one riff, changing keys, one scale?


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seltzer
03-22-2006, 08:50 PM
if chord progression goes something like, A, A, D, E, does that mean the lead guitar riff should be in key of A (on any scale) for 2 bars, and then D and then E (on the same scale but changing the key), or would the entire guitar riff be in A?

Slurgi
03-22-2006, 09:04 PM
The lead guitar riff should be what sounds good, but the chords you listed, if all major chords, fit in the key of A, so the lead guitar riff will certainly work playing in the key of A.

I'm not sure what you mean by "on the same scale but changing the key", though. Actually, now that I really read your post, you seem quite confused on many levels. Um, where's SD with those links to beginner lessons?

seltzer
03-22-2006, 09:13 PM
im very confused. ive been playing 4 years, but ive never gotten into music theory or anything.

but for example, in guitarpro, i often want to know what scale a certain song is in because i like the sound of it, so i use the scale finder but it seems like the song changes keys or maybe even scales every once in a while. i thought entire songs were supposed to be in 1 scale?

Slurgi
03-22-2006, 09:15 PM
im very confused. ive been playing 4 years, but ive never gotten into music theory or anything.

but for example, in guitarpro, i often want to know what scale a certain song is in because i like the sound of it, so i use the scale finder but it seems like the song changes keys or maybe even scales every once in a while. i thought entire songs were supposed to be in 1 scale?

Oh no, many songs, especially those that arent from pop music change keys all the time, and guitar pro might especially get confused if there are 'borrowed' chords from other keys, but then the melody may not change keys at all.

I'll try to dig around a bit and find one of those links myself...

seltzer
03-22-2006, 09:17 PM
so should i change keys too? how do i know what key to change to and when to change it?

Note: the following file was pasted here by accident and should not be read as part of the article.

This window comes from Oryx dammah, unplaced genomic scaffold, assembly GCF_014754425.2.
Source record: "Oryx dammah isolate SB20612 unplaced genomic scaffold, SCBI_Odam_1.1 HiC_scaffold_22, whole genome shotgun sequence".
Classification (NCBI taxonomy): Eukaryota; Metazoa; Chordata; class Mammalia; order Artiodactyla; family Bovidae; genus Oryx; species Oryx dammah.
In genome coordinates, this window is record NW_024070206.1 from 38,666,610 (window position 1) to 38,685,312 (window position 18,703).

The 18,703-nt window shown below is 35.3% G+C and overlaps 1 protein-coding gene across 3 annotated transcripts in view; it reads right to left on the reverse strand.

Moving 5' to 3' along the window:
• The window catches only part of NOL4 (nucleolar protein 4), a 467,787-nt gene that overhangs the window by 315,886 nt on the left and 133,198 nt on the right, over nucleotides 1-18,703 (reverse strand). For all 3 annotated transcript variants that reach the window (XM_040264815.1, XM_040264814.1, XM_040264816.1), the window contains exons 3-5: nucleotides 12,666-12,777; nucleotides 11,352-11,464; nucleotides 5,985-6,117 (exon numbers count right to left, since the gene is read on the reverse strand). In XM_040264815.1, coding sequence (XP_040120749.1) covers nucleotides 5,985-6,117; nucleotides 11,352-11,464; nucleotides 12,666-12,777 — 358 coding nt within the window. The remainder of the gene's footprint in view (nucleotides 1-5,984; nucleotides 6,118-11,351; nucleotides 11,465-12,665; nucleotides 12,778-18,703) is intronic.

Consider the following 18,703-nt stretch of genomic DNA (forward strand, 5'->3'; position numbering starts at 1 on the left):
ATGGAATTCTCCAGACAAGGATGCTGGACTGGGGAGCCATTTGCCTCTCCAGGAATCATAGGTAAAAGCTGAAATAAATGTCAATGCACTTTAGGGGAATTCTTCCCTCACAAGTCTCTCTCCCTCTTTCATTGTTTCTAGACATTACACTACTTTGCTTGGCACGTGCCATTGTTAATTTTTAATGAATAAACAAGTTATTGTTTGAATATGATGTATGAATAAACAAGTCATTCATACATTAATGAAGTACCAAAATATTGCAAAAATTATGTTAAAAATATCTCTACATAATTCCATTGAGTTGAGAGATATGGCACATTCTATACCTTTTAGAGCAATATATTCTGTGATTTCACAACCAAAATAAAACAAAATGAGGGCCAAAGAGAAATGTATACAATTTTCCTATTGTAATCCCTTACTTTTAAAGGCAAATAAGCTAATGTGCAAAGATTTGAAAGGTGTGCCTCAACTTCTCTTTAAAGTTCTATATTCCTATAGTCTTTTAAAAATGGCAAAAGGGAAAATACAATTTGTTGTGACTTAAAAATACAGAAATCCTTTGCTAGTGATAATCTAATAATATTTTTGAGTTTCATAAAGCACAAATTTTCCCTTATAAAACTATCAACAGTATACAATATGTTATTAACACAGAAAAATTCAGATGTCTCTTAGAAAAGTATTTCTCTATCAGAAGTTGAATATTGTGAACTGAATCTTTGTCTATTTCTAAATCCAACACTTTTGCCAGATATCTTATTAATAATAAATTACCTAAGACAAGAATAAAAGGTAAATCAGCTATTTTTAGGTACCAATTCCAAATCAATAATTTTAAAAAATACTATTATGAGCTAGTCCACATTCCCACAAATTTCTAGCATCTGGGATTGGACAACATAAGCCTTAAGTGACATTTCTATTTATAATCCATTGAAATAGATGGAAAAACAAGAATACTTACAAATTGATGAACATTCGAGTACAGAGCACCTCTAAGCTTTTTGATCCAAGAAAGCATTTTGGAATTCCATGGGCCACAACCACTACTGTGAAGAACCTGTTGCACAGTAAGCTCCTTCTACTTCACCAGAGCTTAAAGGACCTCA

markenator
03-22-2006, 09:20 PM
it also doesnt have to be in A it can also be in like F# minor (relative minor)

Slurgi
03-22-2006, 09:21 PM
Well, in all honesty, you do it when it sounds good, when it creates the music that you want.

For example, let me try to show you an example of when to change keys.

Lets say you have a song in the key of C major. Strum the chords, C, F, Am, G, in that order, a few times. Get a feel for that, now lets say you make the song 'suddenly' change directions, you perhaps have a lyric that stands out from the rest, changes the mood of the song during an epic moment (or something, i'm just giving an example). Then play C, F, D7, G. See how that resolves to G? It actually changed the key, with the D7 being the V7 chord in G.

This is a rather simple, contrived example, but hopefully you understand the point. Learn the basics of music theory, and this will probably make more sense.

:cheers:

SilentDeftone
03-22-2006, 09:48 PM
A major, E major, and D major are in the same key - http://www.ultimate-guitar.com/lessons/chords/what_chords_are_in_what_key_and_why.html

it also doesnt have to be in A it can also be in like F# minor (relative minor)
When he's playing A - D - E, hell no it's not going to be in F#m.

Other helpful links about scales:
http://www.ultimate-guitar.com/forum/showthread.php?s=&postid=3002958#post3002958
http://www.ultimate-guitar.com/forum/showthread.php?s=&threadid=16999
http://www.ultimate-guitar.com/forum/showthread.php?s=&threadid=187159

-SD :dance:

Rocket2D4
03-23-2006, 12:26 AM
You can play in the same parent scale

To stay in the same key, you can also use mode
Ionian for A.....notes A to A
lydain for D.....notes D to D
Mixolian for E note s E to D.

Think of the modes as
Do, ra, me, fa, so, la, te, do, as in vocal
after all you're going to be using the guitar to sing.
If you practice playing the mode you can hear the different sounds each
mode makes.

You can also use the aeolian mode (relative minor) over all of them as you would
with the parent scale. The F# min pentatonic works will also over all the
chords. it just depends how good your are. Using the arppegios of the
chords the your soloing over helps.

I use modes becuase it helps control my playing and my solo have
meaning, but sometimes....the hell with meaning is what I mean...